Yale University. (2014, May 27). Why don’t the highly educated smoke? Families kids grow up in play important role. ScienceDaily. Retrieved January 26, 2015 from www.sciencedaily.com/releases/2014/05/140527221716.htm
Yale University. "Why don’t the highly educated smoke? Families kids grow up in play important role." ScienceDaily. www.sciencedaily.com/releases/2014/05/140527221716.htm (accessed January 26, 2015).

Share This


More From ScienceDaily



More Mind & Brain News

Monday, January 26, 2015

Featured Research

from universities, journals, and other organizations


Featured Videos

from AP, Reuters, AFP, and other news services

How Technology Is Ruining Snow Days For Students

How Technology Is Ruining Snow Days For Students

Newsy (Jan. 25, 2015) More schools are using online classes to keep from losing time to snow days, but it only works if students have Internet access at home. Video provided by Newsy
Powered by NewsLook.com
Weird Things Couples Do When They Lose Their Phone

Weird Things Couples Do When They Lose Their Phone

BuzzFeed (Jan. 24, 2015) Did you back it up? Do you even know how to do that? Video provided by BuzzFeed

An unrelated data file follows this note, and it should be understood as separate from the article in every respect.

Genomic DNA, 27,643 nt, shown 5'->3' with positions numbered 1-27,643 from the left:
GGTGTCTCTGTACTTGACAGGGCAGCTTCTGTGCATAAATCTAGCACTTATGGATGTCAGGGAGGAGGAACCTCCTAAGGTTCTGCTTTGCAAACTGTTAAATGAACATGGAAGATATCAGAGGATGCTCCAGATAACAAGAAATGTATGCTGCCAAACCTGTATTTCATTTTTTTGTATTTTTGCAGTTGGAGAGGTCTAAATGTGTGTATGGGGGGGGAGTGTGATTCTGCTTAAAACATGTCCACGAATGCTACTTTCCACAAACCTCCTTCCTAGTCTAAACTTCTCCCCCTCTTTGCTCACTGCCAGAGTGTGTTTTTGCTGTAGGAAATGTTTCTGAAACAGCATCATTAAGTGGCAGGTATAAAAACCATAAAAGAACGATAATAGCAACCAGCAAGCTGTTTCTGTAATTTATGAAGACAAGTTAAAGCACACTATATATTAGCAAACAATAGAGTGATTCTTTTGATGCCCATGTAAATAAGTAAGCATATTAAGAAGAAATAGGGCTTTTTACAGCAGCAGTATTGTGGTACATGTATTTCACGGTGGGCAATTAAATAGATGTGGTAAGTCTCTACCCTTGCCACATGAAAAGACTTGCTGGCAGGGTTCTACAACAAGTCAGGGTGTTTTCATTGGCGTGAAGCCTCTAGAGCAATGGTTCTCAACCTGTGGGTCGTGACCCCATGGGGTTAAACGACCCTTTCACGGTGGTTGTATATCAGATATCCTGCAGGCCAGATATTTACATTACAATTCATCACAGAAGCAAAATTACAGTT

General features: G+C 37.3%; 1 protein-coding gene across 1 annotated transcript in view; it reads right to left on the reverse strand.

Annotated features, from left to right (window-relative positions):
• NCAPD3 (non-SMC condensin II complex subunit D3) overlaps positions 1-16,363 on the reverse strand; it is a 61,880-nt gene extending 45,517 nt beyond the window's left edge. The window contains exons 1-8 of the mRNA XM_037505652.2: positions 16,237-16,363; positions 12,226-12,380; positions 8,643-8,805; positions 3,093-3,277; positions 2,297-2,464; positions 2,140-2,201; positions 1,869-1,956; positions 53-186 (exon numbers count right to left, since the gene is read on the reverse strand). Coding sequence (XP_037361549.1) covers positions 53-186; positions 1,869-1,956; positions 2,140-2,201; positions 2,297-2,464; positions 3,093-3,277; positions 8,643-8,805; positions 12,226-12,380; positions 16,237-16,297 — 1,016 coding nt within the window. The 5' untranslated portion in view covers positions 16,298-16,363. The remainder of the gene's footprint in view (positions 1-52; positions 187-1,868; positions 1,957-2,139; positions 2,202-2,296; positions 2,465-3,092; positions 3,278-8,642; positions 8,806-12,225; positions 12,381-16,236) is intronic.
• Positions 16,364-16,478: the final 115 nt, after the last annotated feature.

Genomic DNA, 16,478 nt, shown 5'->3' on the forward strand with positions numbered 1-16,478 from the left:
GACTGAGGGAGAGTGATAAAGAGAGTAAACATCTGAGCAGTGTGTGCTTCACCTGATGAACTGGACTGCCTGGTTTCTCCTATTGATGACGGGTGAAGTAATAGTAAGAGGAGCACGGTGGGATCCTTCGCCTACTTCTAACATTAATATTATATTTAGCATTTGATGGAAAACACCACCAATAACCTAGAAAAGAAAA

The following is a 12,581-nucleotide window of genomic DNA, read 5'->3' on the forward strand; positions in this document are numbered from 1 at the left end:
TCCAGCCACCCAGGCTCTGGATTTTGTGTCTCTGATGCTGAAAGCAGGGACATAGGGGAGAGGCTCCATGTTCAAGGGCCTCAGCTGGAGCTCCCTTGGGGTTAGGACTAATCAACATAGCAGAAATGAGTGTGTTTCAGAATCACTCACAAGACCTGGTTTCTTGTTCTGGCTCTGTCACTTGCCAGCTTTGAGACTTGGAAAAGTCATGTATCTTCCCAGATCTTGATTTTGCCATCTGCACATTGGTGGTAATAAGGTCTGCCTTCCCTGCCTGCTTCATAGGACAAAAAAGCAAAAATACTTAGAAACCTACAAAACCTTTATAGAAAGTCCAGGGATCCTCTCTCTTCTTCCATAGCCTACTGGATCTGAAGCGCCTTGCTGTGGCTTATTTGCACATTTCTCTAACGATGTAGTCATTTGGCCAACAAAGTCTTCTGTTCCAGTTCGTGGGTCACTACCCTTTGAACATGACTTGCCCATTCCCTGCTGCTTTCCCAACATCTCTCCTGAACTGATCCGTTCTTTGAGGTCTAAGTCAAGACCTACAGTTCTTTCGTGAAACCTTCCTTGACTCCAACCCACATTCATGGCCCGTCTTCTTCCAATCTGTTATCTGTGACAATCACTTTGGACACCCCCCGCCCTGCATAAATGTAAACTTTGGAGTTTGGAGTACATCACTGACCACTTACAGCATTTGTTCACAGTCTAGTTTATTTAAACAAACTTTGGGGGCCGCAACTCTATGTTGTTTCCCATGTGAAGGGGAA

Powered by NewsLook.com
Smart Wristband to Shock Away Bad Habits

Smart Wristband to Shock Away Bad Habits

Reuters - Innovations Video Online (Jan. 23, 2015) A Boston start-up is developing a wristband they say will help users break bad habits by jolting them with an electric shock. Ben Gruber reports. Video provided by Reuters
Powered by NewsLook.com
Amazing Technology Allows Blind Mother to See Her Newborn Son

Amazing Technology Allows Blind Mother to See Her Newborn Son

RightThisMinute (Jan. 23, 2015) Not only is Kathy seeing her newborn son for the first time, but this is actually the first time she has ever seen a baby. Kathy and her sister, Yvonne, have been legally blind since childhood, but thanks to an amazing new technology, eSight glasses, which gives those who are legally blind the ability to see, she got the chance to see the birth of her son. It&apos;s an incredible moment and an even better story. Video provided by RightThisMinute
Powered by NewsLook.com

Search ScienceDaily

Number of stories in archives: 140,361

Find with keyword(s):
Enter a keyword or phrase to search ScienceDaily for related topics and research stories.

Save/Print:
Share:

Breaking News:

Strange & Offbeat Stories


Health & Medicine

Mind & Brain

Living & Well

In Other News

... from NewsDaily.com

Science News

Health News

Environment News

Technology News



Save/Print:
Share:

Free Subscriptions


Get the latest science news with ScienceDaily's free email newsletters, updated daily and weekly. Or view hourly updated newsfeeds in your RSS reader:

Get Social & Mobile


Keep up to date with the latest news from ScienceDaily via social networks and mobile apps:

Have Feedback?


Tell us what you think of ScienceDaily -- we welcome both positive and negative comments. Have any problems using the site? Questions?
Mobile: iPhone Android Web
Follow: Facebook Twitter Google+
Subscribe: RSS Feeds Email Newsletters
Latest Headlines Health & Medicine Mind & Brain Space & Time Matter & Energy Computers & Math Plants & Animals Earth & Climate Fossils & Ruins